Portugal is gradually establishing itself as a ‘haven’ for European Bitcoiners

The little, sunny country just welcomed the Bitcoin Family to its borders; a closer look finds a burgeoning Bitcoiner community living in the glory of 0% taxes.

While Switzerland remains the most crypto-friendly country in Europe, Portugal is catching up. Indeed, the republic provides benefits to Bitcoin (BTC) owners beyond improved quality of life, including an attractive fiscal climate and a developing Bitcoiner community.

The Bitcoin Family, who went to Portugal in search of “300 days of sunshine” and “cheap coffee.”

Didi Taihuttu, the Bitcoin Family’s father and husband, first spoke six years ago. He shot to prominence in 2016 after selling all of his family’s goods and going all-in on Bitcoin.

While Taihuttu’s larger-than-life character garners the most attention, plans for Portugal’s version of Bitcoin Beach and the emergence of Bitcoiner communities contribute to the emergence of a pro-Bitcoin Portugal, bolstered by crypto-friendly tax legislation and a cheap cost of living.

Portugal’s Bitcoin-friendly beginnings began six years ago in earnest. According to a 2016 statute passed by the Portuguese tax administration, because cryptocurrencies are not recognised currencies, they are not regarded legal currency in Portugal and are thus tax exempt.

According to Taihuttu, the Bitcoin community has grown exponentially in the intervening years, and there are “a lot of them” on Cristiano Ronaldo’s home turf.

“I know the big ones (Bitcoiners) live in Portugal already. They are anonymous. They are not like me out there, but they already are here. They are spending their money on houses; they are spending their Bitcoins on everything.”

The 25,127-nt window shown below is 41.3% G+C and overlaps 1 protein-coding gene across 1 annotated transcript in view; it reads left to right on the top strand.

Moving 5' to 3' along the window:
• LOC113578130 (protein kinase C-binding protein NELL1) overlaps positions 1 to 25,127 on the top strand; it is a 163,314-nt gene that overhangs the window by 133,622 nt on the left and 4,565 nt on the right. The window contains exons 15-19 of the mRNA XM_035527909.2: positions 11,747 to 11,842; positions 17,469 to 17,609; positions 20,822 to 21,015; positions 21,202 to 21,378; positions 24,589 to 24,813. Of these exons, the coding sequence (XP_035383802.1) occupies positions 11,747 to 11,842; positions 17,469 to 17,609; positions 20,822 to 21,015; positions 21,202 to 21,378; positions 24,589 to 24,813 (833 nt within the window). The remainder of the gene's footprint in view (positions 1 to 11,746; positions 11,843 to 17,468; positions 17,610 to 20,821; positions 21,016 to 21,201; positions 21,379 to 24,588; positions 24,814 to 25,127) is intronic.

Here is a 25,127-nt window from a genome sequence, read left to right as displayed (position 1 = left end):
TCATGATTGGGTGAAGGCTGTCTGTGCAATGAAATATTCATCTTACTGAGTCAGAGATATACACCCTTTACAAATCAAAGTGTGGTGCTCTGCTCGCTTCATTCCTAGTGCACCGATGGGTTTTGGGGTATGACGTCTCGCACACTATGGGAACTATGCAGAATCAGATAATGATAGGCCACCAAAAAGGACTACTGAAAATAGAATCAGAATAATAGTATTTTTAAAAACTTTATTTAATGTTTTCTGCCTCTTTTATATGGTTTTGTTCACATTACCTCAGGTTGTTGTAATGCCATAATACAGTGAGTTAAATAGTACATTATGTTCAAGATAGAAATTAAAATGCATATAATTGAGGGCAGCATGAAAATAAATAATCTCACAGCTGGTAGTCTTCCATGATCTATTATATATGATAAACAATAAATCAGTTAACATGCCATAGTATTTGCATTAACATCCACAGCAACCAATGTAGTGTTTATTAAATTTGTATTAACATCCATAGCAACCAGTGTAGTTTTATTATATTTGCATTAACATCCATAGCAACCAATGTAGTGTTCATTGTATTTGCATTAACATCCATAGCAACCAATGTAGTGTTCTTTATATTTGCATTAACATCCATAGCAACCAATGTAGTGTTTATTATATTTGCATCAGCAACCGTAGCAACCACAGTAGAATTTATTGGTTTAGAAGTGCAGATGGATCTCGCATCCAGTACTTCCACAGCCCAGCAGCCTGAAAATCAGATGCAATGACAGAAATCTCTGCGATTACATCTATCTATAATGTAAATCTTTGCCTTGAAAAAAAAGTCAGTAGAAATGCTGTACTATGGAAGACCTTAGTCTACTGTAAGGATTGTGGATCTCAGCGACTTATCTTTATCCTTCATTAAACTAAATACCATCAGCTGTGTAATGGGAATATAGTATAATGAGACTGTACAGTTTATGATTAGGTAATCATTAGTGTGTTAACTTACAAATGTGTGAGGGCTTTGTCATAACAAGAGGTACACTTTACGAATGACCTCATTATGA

Merchant acceptance is accelerating: certain Portuguese people can already pay their energy bills in Bitcoin, and Spanish firm BitBase is expanding the availability of Bitcoin ATMs and storefronts in major cities. According to Coinmap, there are now 57 businesses and retailers taking Bitcoin in the Lisbon area.

Additionally, BTC-only firms are sprouting up in the Iberian nation. Synonym’s CEO, John Carvalho, just relocated to Portugal, and Aceita Bitcoin, or “Accept Bitcoin,” a non-profit organisation of Bitcoin fans, is gaining momentum.

Aceita Bitcoin’s founder, Tiago Vasconcelos, was inspired by El Salvador’s Bitcoin Beach initiative. He’s set his eyes on establishing widespread acceptance of Bitcoin Lightning payments in his native country.

He told that he is “hoping merchants accept the challenge I issued to experiment with bitcoin as a payment option for the summer,” noting that Portugal is “very receptive” to Bitcoin. Vasconcelos elaborates:

Portugal is not taxing crypto and this may be the best time, especially for the people, to start knowing and interacting with the technology and get exposed to the best savings account they’ll ever have.”

Taihuttu teases in interview that Bitcoin may become legal tender in Portugal. “It’s already money in El Salvador, and it’s likely to be soon in Honduras–and, as you know, hopefully very soon in Portugal, as I believe Portugal possesses all of the necessary ingredients.”

While legal tender may be some time in the future, the Portuguese Blockchain Association recently warned that while regulation of crypto-assets is critical, it should not “castrate” evolution. Matt Koller, co-founder of Swiss firm Pocket Bitcoin, shed light on the regulatory landscape’s evolution.

Koller told that Portugal’s attitude on Bitcoin capital gains is “unlikely to change in the near future.” In his view, the “outcome of the legislative election in January 2022 suggests that it is most likely not going to change for the time being.”

Disclaimer: These are the writer’s opinions and should not be considered investment advice. Readers should do their own research.

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